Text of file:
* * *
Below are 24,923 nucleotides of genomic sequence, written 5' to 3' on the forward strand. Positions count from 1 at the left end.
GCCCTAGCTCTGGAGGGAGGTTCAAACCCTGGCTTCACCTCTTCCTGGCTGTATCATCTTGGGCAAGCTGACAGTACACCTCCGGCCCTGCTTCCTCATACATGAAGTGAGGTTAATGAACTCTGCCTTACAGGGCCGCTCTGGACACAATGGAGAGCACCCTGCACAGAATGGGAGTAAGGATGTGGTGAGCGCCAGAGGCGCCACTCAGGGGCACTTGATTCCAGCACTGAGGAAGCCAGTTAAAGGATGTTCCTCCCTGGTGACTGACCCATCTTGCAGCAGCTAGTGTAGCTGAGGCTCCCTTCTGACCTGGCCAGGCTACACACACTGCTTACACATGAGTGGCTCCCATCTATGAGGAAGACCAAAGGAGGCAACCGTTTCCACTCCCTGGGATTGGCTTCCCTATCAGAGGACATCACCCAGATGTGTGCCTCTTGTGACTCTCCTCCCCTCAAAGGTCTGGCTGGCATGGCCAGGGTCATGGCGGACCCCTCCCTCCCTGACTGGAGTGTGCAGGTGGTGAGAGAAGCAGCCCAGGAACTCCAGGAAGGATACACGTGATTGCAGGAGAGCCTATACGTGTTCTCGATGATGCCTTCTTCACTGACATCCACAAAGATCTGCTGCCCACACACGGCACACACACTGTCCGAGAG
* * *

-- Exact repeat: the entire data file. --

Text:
Below are 24,923 nucleotides of genomic sequence, written 5' to 3' on the forward strand. Positions count from 1 at the left end.
GCCCTAGCTCTGGAGGGAGGTTCAAACCCTGGCTTCACCTCTTCCTGGCTGTATCATCTTGGGCAAGCTGACAGTACACCTCCGGCCCTGCTTCCTCATACATGAAGTGAGGTTAATGAACTCTGCCTTACAGGGCCGCTCTGGACACAATGGAGAGCACCCTGCACAGAATGGGAGTAAGGATGTGGTGAGCGCCAGAGGCGCCACTCAGGGGCACTTGATTCCAGCACTGAGGAAGCCAGTTAAAGGATGTTCCTCCCTGGTGACTGACCCATCTTGCAGCAGCTAGTGTAGCTGAGGCTCCCTTCTGACCTGGCCAGGCTACACACACTGCTTACACATGAGTGGCTCCCATCTATGAGGAAGACCAAAGGAGGCAACCGTTTCCACTCCCTGGGATTGGCTTCCCTATCAGAGGACATCACCCAGATGTGTGCCTCTTGTGACTCTCCTCCCCTCAAAGGTCTGGCTGGCATGGCCAGGGTCATGGCGGACCCCTCCCTCCCTGACTGGAGTGTGCAGGTGGTGAGAGAAGCAGCCCAGGAACTCCAGGAAGGATACACGTGATTGCAGGAGAGCCTATACGTGTTCTCGATGATGCCTTCTTCACTGACATCCACAAAGATCTGCTGCCCACACACGGCACACACACTGTCCGAGAG